Choosing Your Bridal Veil

Picking the proper bridal veil for your wedding is as important to a bride's look as picking the proper dress. The veil is the crowning touch and the icing on the cake. Like any accessory, it should never overwhelm and should always act as the perfect complement.

The main veil components you'll need to decide on are material, color, length and style. For the most attractive match, your veil choices should always be based on your wedding dress and body type.

Wedding veils are usually made with some sort of tulle, a light and netted material. This stiff and usually semi-sheer fabric makes perfect veil material since it's easy to shape and decorate.

You're not restricted to only tulle for a wedding veil, though. The tulle can be matched or replaced with lace, chiffon or organza. It can be decorated with lace, chiffon, organza, silk, satin, beading, embroidery or any other item desired.

Your veil color should always match or appear lighter than your wedding dress color, without exception. Dark veils look unbalanced and sorrowful. Light veils look balanced, bright and flattering.

The color doesn't always have to be obvious, and an almost sheer veil can look good with a dress in any tone. If you do need a little color, stay away from beige and taupe. Stick with white, eggshell, ivory or cream.

There is no end to the assorted lengths available for your veil. Even if a veil is the wrong length, they're usually easy to pull up, trim or add a longer layer. As a general rule, the longer the veil, the more formal the dress style should be.

Remember that a veil should never cover the main focal point of your dress. If you have an elaborately decorated back, then use a short veil to show it off. If you want to draw attention to the gown's waist, then choose a veil that ends right before or right after the waist. Here is a list of veil lengths and tips for each one:

Blusher. A blusher is a short veil that barely reaches the shoulders. It is usually used as the veil covering the bride's face as she walks down the aisle. It can be used alone or paired with any assortment of longer veils.

Bust Length. Bust-length veils are a popular choice for brides who want something a little bit feminine, but still rather simple. They can be used instead of a blusher as the part covering the bride's face, or paired with a blusher as the back part of the veil.

Waist Length. A waist-length veil should end right before or right after your waist, but never at the exact same point as your waist. By framing the waist instead of cutting it, the style is usually flattering to any bride.

Fingertip Length. Fingertip length veils can be used to help flatter and accentuate the waist. They are the longest veil length that petite women should wear, since anything more will appear overwhelming.

Floor and Chapel Length. Floor-length veils should hang just above the actual floor, which allows for a royal style without the hindrance of something dragging on the ground. These veils should be worn only with a longer gown that's at least semi-formal. If the veil drags a little onto the ground, it's considered Chapel length.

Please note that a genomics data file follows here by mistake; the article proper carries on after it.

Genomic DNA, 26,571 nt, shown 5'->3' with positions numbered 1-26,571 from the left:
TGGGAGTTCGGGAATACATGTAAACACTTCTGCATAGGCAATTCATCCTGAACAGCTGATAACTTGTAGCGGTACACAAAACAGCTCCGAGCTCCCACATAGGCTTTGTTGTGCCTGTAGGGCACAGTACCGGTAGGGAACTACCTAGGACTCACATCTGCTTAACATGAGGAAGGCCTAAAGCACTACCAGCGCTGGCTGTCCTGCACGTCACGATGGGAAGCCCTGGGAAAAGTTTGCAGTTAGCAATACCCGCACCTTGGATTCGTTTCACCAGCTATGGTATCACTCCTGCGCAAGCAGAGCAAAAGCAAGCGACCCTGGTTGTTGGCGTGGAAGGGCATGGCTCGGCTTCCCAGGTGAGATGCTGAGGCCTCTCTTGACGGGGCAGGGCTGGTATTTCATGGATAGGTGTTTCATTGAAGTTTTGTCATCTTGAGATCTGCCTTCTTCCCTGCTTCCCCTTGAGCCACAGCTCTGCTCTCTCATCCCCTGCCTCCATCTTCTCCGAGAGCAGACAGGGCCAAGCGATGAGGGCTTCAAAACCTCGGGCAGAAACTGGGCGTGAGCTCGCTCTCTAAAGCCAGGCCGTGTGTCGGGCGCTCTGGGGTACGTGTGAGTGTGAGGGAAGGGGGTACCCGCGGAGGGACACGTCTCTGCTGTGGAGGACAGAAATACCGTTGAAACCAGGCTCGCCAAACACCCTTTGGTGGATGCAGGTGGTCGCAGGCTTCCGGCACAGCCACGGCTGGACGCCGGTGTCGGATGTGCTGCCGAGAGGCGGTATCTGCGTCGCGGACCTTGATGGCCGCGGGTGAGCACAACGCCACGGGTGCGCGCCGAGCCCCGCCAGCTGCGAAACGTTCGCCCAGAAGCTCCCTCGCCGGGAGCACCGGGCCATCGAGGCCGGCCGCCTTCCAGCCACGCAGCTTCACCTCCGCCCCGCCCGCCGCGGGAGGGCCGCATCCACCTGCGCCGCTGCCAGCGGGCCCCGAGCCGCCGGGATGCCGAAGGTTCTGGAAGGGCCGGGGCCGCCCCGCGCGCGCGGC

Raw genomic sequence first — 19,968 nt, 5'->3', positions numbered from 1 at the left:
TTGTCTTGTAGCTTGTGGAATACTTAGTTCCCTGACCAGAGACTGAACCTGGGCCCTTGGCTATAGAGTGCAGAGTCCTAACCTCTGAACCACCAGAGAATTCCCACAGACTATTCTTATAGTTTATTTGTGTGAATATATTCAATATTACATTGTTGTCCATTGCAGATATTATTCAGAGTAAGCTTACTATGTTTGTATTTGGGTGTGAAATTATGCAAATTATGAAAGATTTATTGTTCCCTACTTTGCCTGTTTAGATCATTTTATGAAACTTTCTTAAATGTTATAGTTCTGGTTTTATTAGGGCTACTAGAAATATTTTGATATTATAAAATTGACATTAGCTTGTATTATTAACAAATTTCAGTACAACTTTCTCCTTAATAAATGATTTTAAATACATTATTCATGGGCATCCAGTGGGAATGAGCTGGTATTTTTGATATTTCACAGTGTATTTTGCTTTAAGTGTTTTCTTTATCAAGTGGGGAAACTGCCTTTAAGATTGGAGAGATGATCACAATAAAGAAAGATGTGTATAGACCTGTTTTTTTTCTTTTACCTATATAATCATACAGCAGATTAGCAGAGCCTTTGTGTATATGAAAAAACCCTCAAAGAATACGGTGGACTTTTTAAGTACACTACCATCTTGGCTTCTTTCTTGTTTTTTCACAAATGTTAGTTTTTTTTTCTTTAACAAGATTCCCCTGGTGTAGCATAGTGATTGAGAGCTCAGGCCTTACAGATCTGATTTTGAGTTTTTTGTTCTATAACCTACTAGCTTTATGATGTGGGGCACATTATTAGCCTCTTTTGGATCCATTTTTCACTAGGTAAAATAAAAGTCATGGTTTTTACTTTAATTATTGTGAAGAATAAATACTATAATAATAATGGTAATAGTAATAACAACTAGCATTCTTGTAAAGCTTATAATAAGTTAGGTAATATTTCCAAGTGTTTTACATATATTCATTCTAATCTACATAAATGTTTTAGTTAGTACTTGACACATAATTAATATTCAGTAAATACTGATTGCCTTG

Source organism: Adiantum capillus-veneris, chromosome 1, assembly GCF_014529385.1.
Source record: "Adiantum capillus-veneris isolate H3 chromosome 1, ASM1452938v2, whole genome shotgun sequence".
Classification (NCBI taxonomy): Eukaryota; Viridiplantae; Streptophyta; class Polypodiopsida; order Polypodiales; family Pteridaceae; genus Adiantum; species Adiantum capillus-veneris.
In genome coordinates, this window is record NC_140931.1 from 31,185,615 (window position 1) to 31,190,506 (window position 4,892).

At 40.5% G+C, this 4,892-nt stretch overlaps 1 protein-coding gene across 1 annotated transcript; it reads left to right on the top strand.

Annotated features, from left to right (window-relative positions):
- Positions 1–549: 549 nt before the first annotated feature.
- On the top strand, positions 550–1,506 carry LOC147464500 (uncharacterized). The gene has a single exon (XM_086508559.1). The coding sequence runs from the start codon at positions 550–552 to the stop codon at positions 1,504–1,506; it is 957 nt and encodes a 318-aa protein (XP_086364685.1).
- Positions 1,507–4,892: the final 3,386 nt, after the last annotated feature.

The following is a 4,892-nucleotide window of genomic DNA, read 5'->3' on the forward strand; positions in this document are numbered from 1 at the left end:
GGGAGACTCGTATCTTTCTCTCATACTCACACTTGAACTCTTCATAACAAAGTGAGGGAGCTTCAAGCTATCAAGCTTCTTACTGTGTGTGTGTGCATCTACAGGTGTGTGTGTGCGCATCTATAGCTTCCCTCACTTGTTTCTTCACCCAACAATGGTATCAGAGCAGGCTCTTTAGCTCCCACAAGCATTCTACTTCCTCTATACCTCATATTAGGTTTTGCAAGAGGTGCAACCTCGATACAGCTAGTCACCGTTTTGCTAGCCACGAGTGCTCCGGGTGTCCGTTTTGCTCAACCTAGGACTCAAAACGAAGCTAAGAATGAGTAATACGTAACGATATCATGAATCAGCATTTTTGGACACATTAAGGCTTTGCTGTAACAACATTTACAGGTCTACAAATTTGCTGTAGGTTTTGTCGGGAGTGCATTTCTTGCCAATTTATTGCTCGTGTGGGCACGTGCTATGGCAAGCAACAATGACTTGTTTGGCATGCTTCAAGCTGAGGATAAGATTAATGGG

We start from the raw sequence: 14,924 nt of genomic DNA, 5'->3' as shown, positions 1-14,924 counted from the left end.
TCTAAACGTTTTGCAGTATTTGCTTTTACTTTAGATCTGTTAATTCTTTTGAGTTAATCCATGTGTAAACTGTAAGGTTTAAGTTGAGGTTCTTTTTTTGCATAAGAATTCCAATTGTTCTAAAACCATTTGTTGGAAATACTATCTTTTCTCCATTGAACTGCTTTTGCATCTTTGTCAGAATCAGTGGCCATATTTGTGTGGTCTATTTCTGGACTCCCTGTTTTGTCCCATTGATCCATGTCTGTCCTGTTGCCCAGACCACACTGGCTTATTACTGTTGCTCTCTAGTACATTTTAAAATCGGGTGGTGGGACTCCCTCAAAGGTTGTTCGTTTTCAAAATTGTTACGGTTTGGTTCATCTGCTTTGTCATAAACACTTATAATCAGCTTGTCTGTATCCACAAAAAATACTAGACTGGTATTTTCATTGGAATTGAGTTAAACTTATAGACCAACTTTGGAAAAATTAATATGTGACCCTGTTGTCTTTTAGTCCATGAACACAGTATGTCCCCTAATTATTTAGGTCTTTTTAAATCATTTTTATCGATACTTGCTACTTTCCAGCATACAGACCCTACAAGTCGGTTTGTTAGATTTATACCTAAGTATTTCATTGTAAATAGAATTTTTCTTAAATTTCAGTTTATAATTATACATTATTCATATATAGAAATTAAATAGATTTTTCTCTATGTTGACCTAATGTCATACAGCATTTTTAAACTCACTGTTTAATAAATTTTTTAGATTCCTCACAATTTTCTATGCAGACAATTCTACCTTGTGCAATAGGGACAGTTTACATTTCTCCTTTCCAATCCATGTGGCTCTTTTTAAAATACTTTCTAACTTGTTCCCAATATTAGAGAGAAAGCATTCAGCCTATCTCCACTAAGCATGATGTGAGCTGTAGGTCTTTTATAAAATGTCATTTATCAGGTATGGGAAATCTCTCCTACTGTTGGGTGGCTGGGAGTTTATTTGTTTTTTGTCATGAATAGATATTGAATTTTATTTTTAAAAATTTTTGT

Cathedral and Grand Cathedral Length. Cathedral length veils are long, often decorated veils that trail a few feet behind the bride. Grand Cathedral length veils are very long and fancy crowning touches that trail up to 15 feet behind the bride. These veils almost always need to be carried by someone walking behind the bride, and they can be a little awkward, not to mention heavy.

Veils can go from crisp and tailored to soft and flowing. Your choice of style will mostly be determined by your dress and the item you use to attach the veil to your head, known as the headpiece, the types of which are described below:

Bridal Comb and Barrette. If you want a simple and shorter veil, a bridal comb or barrette works wonderfully for a base. Women with extremely short haircuts will have problems getting the comb/barrette to stay, though, and they should pair it with a crown or headband base.

You'll need a little length to wear your hair up, or at least up in the front, for the comb/barrette to work alone. As long as the base holds, the style appears elegant and understated.

Bridal Halo and Crown. Bridal halos and crowns are similar, and both consist of a decorated ring worn on the head. Halos tend to have decorations scattered evenly across the entire piece, whereas crowns usually keep the more elaborate decorations at the front. The bases can work with short or long veils, and they also look lovely without any veil.

Bridal Tiara. Bridal tiaras are similar to crowns, with one big difference. Tiaras should be metal, and consist of a thin, undecorated band. The front of the band should be decorated with glittering stones in lacelike settings. A tiara makes every bride, no matter her hairstyle, look like a blue-blooded princess.

Bridal Headband. Bridal headbands are the thin bases that go over the head from one ear to another. They can be as thick or as thin as desired, and they work for short or simple hairstyles. Any fancy upswept hairstyles may need to be altered to fit the headband, though. Because of their stability, bridal headbands are particularly good for longer and heavier veils.

Finishing Touches
Once the headpiece and veil are decided, it's possible to add any style of decoration. Go with real flowers, fake flowers, beads, sequins, ribbons or whatever you desire, just as long as it all matches the dress. Ideally, the veil should also match the bridal bouquet, especially if they both contain flowers.

You'll also need to decide the exact way you want the veil to gather around the headpiece. This will already be partly determined by the veil length and headpiece style chosen, since the smaller the base, the more gathered the veil would need to be.

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